The use of traditional medicine practitioners for childhood illness in sub-Saharan Africa
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National Centre for Naturopathic medicine Southern Cross University Southern Cross University "Military Road Lismore, New South Wales, Australia 2480" Australia
National Centre for Naturopathic Medicine, Faculty of Health, Southern Cross University, Lismore, NSW, 2480, Australia
African Population and Health Research Center African Population and Health Research Center "Manga Close, Kirawa Road Nairobi, Kenya" Kenya
World Health Organisation office for Africa World Health Organisation office for Africa Brazzaville, Congo Congo
College of Medicine and Allied Sciences, University of Sierra Leone
Johns Hopkins Bloomberg School of Public Health Baltimore, MD 21205, USA United States
Department of Medicine, Faculty of Medicine, Gulu University GuLu University Pece-Laroo Division, Gulu, Uganda Uganda
Publication date: 2023-04-26
Popul. Med. 2023;5(Supplement):A1113
We utilized extracted Demographic and Health Surveys (DHS) data collected between 2010 and 2021 among 353,463 under-fives children from 32 SSA countries. Our outcome variable was the use of TMP for childhood illnesses (diarrhea or fever/cough or both). We used STATA v14 to conduct meta-analysis and two-level multivariable modeling.

Approximately [2.80% (95%CI: 1.88-3.90)] women who sought healthcare for childhood illnesses utilised the service of a TMP with the highest in Ivory coast [16.3% (95%CI: 13.87-19.06)] followed by Guinea (13.80% (95%CI: 10.74-17.57)] to the lowest in Sierra Leone [0.10%(95%CI:0.01-1.61)]. Women with no formal education [AOR=1.62;95%CI:1.23-2.12], no media access [AOR=1.19;95%CI:1.02-1.39), who lived in a household headed by a man [AOR=1.64;95%CI:1.27-2.11], without health insurance [AOR=2.37;95%CI: 1.53-3.66], who considered it a problem getting permission to visit a health facility [AOR=1.23;95%CI:1.03-1.47] and perceived the size of their children at birth to be above average[AOR=1.20;95%CI:1.03-1.41] had higher odds of using TMP for childhood illness.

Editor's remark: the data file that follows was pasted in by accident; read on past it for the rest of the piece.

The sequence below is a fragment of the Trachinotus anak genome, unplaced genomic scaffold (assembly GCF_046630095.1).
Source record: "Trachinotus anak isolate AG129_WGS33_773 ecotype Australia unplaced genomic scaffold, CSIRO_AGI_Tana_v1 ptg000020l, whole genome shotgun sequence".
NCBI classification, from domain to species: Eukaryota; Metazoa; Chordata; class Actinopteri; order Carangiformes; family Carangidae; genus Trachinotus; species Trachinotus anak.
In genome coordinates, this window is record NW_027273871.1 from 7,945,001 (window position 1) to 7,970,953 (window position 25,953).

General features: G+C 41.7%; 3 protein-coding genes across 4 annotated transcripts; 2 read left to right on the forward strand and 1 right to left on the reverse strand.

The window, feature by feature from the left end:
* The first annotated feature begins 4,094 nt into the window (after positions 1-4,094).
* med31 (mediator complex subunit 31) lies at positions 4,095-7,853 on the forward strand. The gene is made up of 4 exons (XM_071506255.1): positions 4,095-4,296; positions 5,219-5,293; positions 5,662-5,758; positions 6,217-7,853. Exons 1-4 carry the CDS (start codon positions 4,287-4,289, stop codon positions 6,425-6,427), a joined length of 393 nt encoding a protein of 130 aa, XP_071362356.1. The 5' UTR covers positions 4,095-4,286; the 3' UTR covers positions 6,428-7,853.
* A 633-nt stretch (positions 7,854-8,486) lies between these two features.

Despite the low usage of TMP for childhood illness, our findings highlight that TMPs continue to have a role in managing childhood illness in SSA. It is essential that policymakers and service providers consider the potential role of TMPs in designing, reviewing and implementing child health policies and interventions in SSA. Also, child health policies and interventions should be focused on the characteristics of women who use TMPs for childhood diseases identified in our study.

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